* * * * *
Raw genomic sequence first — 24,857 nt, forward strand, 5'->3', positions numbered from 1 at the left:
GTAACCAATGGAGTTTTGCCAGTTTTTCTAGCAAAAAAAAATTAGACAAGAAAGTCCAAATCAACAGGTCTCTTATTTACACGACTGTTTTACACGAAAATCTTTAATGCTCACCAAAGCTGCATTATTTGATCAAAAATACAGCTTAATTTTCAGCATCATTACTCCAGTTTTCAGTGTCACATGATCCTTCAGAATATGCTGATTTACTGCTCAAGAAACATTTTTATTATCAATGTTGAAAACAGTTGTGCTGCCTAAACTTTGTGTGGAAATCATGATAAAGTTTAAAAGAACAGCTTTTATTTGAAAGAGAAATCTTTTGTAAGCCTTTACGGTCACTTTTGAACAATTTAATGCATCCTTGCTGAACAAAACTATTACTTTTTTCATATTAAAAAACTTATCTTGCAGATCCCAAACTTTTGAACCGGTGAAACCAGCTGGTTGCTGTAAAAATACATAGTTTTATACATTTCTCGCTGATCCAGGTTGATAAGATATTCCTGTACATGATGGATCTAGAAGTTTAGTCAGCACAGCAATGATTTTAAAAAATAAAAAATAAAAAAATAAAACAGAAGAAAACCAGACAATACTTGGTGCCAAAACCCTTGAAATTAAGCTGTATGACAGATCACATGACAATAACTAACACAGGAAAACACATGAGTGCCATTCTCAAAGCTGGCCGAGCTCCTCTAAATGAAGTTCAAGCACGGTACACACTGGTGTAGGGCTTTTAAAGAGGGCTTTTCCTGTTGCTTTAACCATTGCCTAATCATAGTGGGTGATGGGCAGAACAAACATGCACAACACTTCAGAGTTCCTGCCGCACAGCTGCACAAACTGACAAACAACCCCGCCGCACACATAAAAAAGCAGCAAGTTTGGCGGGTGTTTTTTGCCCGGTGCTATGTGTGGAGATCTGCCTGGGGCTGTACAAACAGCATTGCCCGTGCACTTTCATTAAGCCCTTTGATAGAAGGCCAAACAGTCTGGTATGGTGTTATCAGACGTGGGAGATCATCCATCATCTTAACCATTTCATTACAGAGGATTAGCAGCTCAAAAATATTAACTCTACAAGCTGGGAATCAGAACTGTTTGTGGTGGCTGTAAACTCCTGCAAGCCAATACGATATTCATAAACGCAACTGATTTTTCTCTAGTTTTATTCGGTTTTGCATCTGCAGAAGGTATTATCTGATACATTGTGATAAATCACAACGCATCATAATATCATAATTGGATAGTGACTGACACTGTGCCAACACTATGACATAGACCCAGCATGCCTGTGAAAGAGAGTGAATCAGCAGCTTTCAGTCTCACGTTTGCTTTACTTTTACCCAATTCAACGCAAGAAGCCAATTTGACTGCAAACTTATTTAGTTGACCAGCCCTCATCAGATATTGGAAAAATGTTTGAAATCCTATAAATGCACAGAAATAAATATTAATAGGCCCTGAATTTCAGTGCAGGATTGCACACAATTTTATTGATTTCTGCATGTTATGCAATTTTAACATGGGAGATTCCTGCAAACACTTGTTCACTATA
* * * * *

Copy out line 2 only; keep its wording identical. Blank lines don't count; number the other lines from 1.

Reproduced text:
GTAACCAATGGAGTTTTGCCAGTTTTTCTAGCAAAAAAAAATTAGACAAGAAAGTCCAAATCAACAGGTCTCTTATTTACACGACTGTTTTACACGAAAATCTTTAATGCTCACCAAAGCTGCATTATTTGATCAAAAATACAGCTTAATTTTCAGCATCATTACTCCAGTTTTCAGTGTCACATGATCCTTCAGAATATGCTGATTTACTGCTCAAGAAACATTTTTATTATCAATGTTGAAAACAGTTGTGCTGCCTAAACTTTGTGTGGAAATCATGATAAAGTTTAAAAGAACAGCTTTTATTTGAAAGAGAAATCTTTTGTAAGCCTTTACGGTCACTTTTGAACAATTTAATGCATCCTTGCTGAACAAAACTATTACTTTTTTCATATTAAAAAACTTATCTTGCAGATCCCAAACTTTTGAACCGGTGAAACCAGCTGGTTGCTGTAAAAATACATAGTTTTATACATTTCTCGCTGATCCAGGTTGATAAGATATTCCTGTACATGATGGATCTAGAAGTTTAGTCAGCACAGCAATGATTTTAAAAAATAAAAAATAAAAAAATAAAACAGAAGAAAACCAGACAATACTTGGTGCCAAAACCCTTGAAATTAAGCTGTATGACAGATCACATGACAATAACTAACACAGGAAAACACATGAGTGCCATTCTCAAAGCTGGCCGAGCTCCTCTAAATGAAGTTCAAGCACGGTACACACTGGTGTAGGGCTTTTAAAGAGGGCTTTTCCTGTTGCTTTAACCATTGCCTAATCATAGTGGGTGATGGGCAGAACAAACATGCACAACACTTCAGAGTTCCTGCCGCACAGCTGCACAAACTGACAAACAACCCCGCCGCACACATAAAAAAGCAGCAAGTTTGGCGGGTGTTTTTTGCCCGGTGCTATGTGTGGAGATCTGCCTGGGGCTGTACAAACAGCATTGCCCGTGCACTTTCATTAAGCCCTTTGATAGAAGGCCAAACAGTCTGGTATGGTGTTATCAGACGTGGGAGATCATCCATCATCTTAACCATTTCATTACAGAGGATTAGCAGCTCAAAAATATTAACTCTACAAGCTGGGAATCAGAACTGTTTGTGGTGGCTGTAAACTCCTGCAAGCCAATACGATATTCATAAACGCAACTGATTTTTCTCTAGTTTTATTCGGTTTTGCATCTGCAGAAGGTATTATCTGATACATTGTGATAAATCACAACGCATCATAATATCATAATTGGATAGTGACTGACACTGTGCCAACACTATGACATAGACCCAGCATGCCTGTGAAAGAGAGTGAATCAGCAGCTTTCAGTCTCACGTTTGCTTTACTTTTACCCAATTCAACGCAAGAAGCCAATTTGACTGCAAACTTATTTAGTTGACCAGCCCTCATCAGATATTGGAAAAATGTTTGAAATCCTATAAATGCACAGAAATAAATATTAATAGGCCCTGAATTTCAGTGCAGGATTGCACACAATTTTATTGATTTCTGCATGTTATGCAATTTTAACATGGGAGATTCCTGCAAACACTTGTTCACTATA